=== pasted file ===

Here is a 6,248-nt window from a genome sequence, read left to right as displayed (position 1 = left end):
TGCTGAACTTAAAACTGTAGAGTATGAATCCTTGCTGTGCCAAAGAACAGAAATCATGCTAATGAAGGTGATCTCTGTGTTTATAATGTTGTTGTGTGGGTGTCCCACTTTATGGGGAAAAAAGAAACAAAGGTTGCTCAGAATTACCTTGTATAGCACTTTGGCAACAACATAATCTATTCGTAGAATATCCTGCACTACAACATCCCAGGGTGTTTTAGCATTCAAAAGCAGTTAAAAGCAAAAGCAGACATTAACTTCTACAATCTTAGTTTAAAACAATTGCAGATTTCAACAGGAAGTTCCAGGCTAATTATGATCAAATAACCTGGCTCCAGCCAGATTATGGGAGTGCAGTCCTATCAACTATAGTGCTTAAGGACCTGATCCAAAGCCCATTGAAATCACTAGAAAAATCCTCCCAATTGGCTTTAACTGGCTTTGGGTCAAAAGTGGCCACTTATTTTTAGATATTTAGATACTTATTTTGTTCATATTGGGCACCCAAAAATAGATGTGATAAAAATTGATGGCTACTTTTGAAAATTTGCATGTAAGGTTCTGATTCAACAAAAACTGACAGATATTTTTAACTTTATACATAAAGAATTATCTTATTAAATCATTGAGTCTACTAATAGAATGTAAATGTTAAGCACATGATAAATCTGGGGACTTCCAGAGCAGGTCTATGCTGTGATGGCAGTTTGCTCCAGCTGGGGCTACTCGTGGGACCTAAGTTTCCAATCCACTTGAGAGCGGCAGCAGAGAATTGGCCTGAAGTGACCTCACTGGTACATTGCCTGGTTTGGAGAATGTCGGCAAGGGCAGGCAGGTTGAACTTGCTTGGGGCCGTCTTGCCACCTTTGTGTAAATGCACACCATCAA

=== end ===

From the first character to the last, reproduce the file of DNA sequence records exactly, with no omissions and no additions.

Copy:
Here is a 6,248-nt window from a genome sequence, read left to right as displayed (position 1 = left end):
TGCTGAACTTAAAACTGTAGAGTATGAATCCTTGCTGTGCCAAAGAACAGAAATCATGCTAATGAAGGTGATCTCTGTGTTTATAATGTTGTTGTGTGGGTGTCCCACTTTATGGGGAAAAAAGAAACAAAGGTTGCTCAGAATTACCTTGTATAGCACTTTGGCAACAACATAATCTATTCGTAGAATATCCTGCACTACAACATCCCAGGGTGTTTTAGCATTCAAAAGCAGTTAAAAGCAAAAGCAGACATTAACTTCTACAATCTTAGTTTAAAACAATTGCAGATTTCAACAGGAAGTTCCAGGCTAATTATGATCAAATAACCTGGCTCCAGCCAGATTATGGGAGTGCAGTCCTATCAACTATAGTGCTTAAGGACCTGATCCAAAGCCCATTGAAATCACTAGAAAAATCCTCCCAATTGGCTTTAACTGGCTTTGGGTCAAAAGTGGCCACTTATTTTTAGATATTTAGATACTTATTTTGTTCATATTGGGCACCCAAAAATAGATGTGATAAAAATTGATGGCTACTTTTGAAAATTTGCATGTAAGGTTCTGATTCAACAAAAACTGACAGATATTTTTAACTTTATACATAAAGAATTATCTTATTAAATCATTGAGTCTACTAATAGAATGTAAATGTTAAGCACATGATAAATCTGGGGACTTCCAGAGCAGGTCTATGCTGTGATGGCAGTTTGCTCCAGCTGGGGCTACTCGTGGGACCTAAGTTTCCAATCCACTTGAGAGCGGCAGCAGAGAATTGGCCTGAAGTGACCTCACTGGTACATTGCCTGGTTTGGAGAATGTCGGCAAGGGCAGGCAGGTTGAACTTGCTTGGGGCCGTCTTGCCACCTTTGTGTAAATGCACACCATCAA